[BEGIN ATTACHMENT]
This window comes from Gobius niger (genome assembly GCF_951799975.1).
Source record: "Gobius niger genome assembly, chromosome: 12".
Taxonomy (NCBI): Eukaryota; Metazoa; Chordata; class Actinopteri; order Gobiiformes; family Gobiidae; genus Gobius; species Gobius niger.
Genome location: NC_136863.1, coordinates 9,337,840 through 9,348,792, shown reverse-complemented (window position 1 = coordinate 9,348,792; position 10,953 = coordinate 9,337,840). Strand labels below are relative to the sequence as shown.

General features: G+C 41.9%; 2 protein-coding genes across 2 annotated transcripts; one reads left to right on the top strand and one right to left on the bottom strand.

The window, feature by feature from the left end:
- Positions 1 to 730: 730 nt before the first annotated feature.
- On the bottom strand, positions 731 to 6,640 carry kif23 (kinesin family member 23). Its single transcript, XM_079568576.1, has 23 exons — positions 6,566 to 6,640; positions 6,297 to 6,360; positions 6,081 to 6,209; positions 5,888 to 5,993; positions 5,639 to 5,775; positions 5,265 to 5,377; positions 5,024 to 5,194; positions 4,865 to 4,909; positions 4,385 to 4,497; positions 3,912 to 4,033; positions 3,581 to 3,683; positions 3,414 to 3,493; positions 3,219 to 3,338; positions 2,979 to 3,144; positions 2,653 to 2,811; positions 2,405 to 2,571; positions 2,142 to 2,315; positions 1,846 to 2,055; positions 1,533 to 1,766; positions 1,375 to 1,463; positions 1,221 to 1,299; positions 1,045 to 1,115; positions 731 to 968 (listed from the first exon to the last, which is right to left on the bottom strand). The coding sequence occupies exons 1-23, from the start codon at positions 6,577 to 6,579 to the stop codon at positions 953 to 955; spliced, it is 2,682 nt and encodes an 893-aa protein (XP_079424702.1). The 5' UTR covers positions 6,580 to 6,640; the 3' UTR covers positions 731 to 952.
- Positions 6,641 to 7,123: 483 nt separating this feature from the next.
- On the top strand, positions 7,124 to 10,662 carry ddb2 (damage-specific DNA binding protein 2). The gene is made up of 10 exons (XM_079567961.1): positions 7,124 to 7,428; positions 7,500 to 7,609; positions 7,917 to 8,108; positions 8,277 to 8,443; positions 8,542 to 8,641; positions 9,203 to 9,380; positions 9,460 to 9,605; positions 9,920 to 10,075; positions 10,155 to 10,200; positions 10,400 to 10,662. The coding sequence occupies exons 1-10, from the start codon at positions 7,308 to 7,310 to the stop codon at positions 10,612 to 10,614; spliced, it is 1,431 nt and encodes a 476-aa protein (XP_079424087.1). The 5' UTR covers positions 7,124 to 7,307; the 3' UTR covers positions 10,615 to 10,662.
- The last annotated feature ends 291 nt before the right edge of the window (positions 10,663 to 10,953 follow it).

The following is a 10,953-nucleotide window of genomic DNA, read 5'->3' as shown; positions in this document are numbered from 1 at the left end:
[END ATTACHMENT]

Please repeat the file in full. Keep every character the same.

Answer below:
This window comes from Gobius niger (genome assembly GCF_951799975.1).
Source record: "Gobius niger genome assembly, chromosome: 12".
Taxonomy (NCBI): Eukaryota; Metazoa; Chordata; class Actinopteri; order Gobiiformes; family Gobiidae; genus Gobius; species Gobius niger.
Genome location: NC_136863.1, coordinates 9,337,840 through 9,348,792, shown reverse-complemented (window position 1 = coordinate 9,348,792; position 10,953 = coordinate 9,337,840). Strand labels below are relative to the sequence as shown.

General features: G+C 41.9%; 2 protein-coding genes across 2 annotated transcripts; one reads left to right on the top strand and one right to left on the bottom strand.

The window, feature by feature from the left end:
- Positions 1 to 730: 730 nt before the first annotated feature.
- On the bottom strand, positions 731 to 6,640 carry kif23 (kinesin family member 23). Its single transcript, XM_079568576.1, has 23 exons — positions 6,566 to 6,640; positions 6,297 to 6,360; positions 6,081 to 6,209; positions 5,888 to 5,993; positions 5,639 to 5,775; positions 5,265 to 5,377; positions 5,024 to 5,194; positions 4,865 to 4,909; positions 4,385 to 4,497; positions 3,912 to 4,033; positions 3,581 to 3,683; positions 3,414 to 3,493; positions 3,219 to 3,338; positions 2,979 to 3,144; positions 2,653 to 2,811; positions 2,405 to 2,571; positions 2,142 to 2,315; positions 1,846 to 2,055; positions 1,533 to 1,766; positions 1,375 to 1,463; positions 1,221 to 1,299; positions 1,045 to 1,115; positions 731 to 968 (listed from the first exon to the last, which is right to left on the bottom strand). The coding sequence occupies exons 1-23, from the start codon at positions 6,577 to 6,579 to the stop codon at positions 953 to 955; spliced, it is 2,682 nt and encodes an 893-aa protein (XP_079424702.1). The 5' UTR covers positions 6,580 to 6,640; the 3' UTR covers positions 731 to 952.
- Positions 6,641 to 7,123: 483 nt separating this feature from the next.
- On the top strand, positions 7,124 to 10,662 carry ddb2 (damage-specific DNA binding protein 2). The gene is made up of 10 exons (XM_079567961.1): positions 7,124 to 7,428; positions 7,500 to 7,609; positions 7,917 to 8,108; positions 8,277 to 8,443; positions 8,542 to 8,641; positions 9,203 to 9,380; positions 9,460 to 9,605; positions 9,920 to 10,075; positions 10,155 to 10,200; positions 10,400 to 10,662. The coding sequence occupies exons 1-10, from the start codon at positions 7,308 to 7,310 to the stop codon at positions 10,612 to 10,614; spliced, it is 1,431 nt and encodes a 476-aa protein (XP_079424087.1). The 5' UTR covers positions 7,124 to 7,307; the 3' UTR covers positions 10,615 to 10,662.
- The last annotated feature ends 291 nt before the right edge of the window (positions 10,663 to 10,953 follow it).

The following is a 10,953-nucleotide window of genomic DNA, read 5'->3' as shown; positions in this document are numbered from 1 at the left end: